Telling your story

How do you tell your story?  Do you leave out parts, shine them up or out and out fabricate?

How did you become the you that you are today? Was it an easy straight line stroll on a well swept sidewalk? If so, you must be very young.

Many of us need to re-learn to tell our story without the omissions and without the self-incriminating tone.

Back when I was hiring, I loved the idea of hiring athletes. Not because they knew how to win but because they knew how to lose and not quit. Give me somebody that has puked and kept going and it makes me think they can hang tough when the project is not going well and management is not cheering.

The single mom that worked two lousy jobs for six months when she was laid off from her professional career shows me she understands the need to do what needs be done without ever whining, “it’s not my job”.

A serial entrepreneur demonstrates incredible courage. He has been willing to risk and fail, risk and fail and have the guts to risk again. Read this except of an interview Ramit Sethi did with Amanda Steinberg of DailyWorth.

How do you deal with failure?

“It’s part of the game. I like to call myself a serial entrepreneur with a try-fail try-fail try-win try-fail try-win mentality.

My first company was an e-commerce gift store which I hand-coded my senior year of college. I didn’t sell a single gift, but I learned all about transaction engines. A technology module business I launched in 2006 to support the Joomla open source community (Joomla is a competitor to WordPress) failed because it only spit off $3,000 a month as customer support was too expensive to make it worth it. A platform I launched in 2008 to help mental health practitioners discuss patients anonymously didn’t have a sound revenue model, so it failed.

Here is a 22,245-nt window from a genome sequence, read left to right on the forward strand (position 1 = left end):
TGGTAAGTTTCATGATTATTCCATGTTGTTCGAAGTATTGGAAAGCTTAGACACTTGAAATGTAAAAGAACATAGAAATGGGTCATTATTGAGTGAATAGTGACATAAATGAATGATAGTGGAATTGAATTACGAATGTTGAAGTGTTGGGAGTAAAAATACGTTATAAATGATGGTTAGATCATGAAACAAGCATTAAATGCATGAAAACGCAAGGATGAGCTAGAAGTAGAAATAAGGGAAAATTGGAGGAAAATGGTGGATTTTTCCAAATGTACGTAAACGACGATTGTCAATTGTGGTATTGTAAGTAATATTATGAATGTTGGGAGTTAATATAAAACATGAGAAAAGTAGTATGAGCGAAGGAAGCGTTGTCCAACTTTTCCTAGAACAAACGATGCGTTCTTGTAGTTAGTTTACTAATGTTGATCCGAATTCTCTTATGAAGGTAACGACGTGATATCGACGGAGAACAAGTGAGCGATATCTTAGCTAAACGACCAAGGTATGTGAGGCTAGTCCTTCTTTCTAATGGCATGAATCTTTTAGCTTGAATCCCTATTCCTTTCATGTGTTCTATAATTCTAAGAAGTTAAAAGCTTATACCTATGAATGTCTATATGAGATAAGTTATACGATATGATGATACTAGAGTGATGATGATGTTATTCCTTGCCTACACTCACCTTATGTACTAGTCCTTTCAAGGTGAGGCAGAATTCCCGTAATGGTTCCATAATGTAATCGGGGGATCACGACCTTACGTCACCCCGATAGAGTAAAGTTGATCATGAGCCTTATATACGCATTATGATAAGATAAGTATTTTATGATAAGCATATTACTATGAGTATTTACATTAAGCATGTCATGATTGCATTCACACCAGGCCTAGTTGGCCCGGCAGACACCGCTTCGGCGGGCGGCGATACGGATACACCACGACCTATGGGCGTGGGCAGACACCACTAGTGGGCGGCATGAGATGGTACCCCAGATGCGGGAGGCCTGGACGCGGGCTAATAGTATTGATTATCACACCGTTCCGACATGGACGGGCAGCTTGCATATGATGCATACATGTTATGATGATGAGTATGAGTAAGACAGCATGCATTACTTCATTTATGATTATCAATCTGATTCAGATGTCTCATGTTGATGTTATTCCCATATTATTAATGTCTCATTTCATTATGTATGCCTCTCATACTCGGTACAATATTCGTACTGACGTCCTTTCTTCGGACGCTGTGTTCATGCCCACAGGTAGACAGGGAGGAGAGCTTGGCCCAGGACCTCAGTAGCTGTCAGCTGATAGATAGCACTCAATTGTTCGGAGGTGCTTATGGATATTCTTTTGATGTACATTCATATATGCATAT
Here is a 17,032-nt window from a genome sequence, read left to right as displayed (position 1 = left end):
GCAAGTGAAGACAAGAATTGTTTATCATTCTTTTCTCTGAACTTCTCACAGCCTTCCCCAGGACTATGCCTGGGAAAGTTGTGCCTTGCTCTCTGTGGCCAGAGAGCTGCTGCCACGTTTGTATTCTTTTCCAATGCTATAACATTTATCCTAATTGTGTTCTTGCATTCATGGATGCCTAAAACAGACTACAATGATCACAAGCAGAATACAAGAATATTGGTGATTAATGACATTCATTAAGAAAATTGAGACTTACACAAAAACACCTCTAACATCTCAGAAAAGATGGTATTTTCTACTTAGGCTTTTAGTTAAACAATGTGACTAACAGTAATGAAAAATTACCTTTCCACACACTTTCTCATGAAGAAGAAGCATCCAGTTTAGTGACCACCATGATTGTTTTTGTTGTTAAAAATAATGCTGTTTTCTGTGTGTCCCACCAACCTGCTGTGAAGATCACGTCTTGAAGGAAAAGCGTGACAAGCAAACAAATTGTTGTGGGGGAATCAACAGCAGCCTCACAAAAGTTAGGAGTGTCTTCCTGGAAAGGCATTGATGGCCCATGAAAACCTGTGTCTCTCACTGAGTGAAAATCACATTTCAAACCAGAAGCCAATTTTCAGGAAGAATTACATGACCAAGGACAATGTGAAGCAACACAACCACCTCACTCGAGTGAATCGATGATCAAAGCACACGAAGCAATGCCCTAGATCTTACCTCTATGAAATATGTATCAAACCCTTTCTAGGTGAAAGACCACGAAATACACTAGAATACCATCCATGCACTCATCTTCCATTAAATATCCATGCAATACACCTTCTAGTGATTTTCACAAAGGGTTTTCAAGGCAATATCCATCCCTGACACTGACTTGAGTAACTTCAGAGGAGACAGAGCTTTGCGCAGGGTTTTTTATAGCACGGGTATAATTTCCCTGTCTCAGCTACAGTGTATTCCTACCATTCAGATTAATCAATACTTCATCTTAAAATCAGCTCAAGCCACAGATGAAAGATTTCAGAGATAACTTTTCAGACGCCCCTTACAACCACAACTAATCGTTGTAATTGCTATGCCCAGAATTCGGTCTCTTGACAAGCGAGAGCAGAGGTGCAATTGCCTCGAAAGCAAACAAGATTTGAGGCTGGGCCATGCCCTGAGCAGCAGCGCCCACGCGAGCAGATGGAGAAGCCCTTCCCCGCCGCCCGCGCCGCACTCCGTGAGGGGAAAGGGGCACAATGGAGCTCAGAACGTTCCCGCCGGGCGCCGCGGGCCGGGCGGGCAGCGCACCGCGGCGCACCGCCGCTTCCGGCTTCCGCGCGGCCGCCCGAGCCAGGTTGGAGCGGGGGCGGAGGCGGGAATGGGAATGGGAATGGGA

DailyWorth, which is now almost four years old and reaches 250,000 + readers daily, is successful because the market opportunity is enormous, the revenue model is sound, and the technology is simple.

It doesn’t matter if you’re selling products or services, working for someone or yourself — the key is to turn your failures into valuable lessons you can leverage and learn from next time. Now I can solve people’s problems because I’ve launched more than 200 Websites, properties, and campaigns over the years — I’ve seen it all, and I have countless successes and failures to point to. That’s priceless.”

When I read this I can hear the confidence in her words. There is no way anyone she speaks with is going to discount her abilities based on these failures. She believes her failures are her biggest asset and she can make you believe it to.

So how can we get you to quit looking at your shoes when we start talking about the holes in your resume?

If it took you 6 years to earn your degree from a no name school while working full time in a high pressure job, talk about the real life skills you acquired during this period.  While many new grads have never held a real job, been solely responsible for paying the bills or had to fit their studying into the few remaining hours after a full work day, you did. How did this affect your time management skills or your ability to perform under pressure?

Are you embarrassed by that long stretch of unemployment? What did you do during that time? What did you learn?

Chances are you’ve been through some character exposing trials; take some time to consider what you learned and practice telling your story with pride and confidence.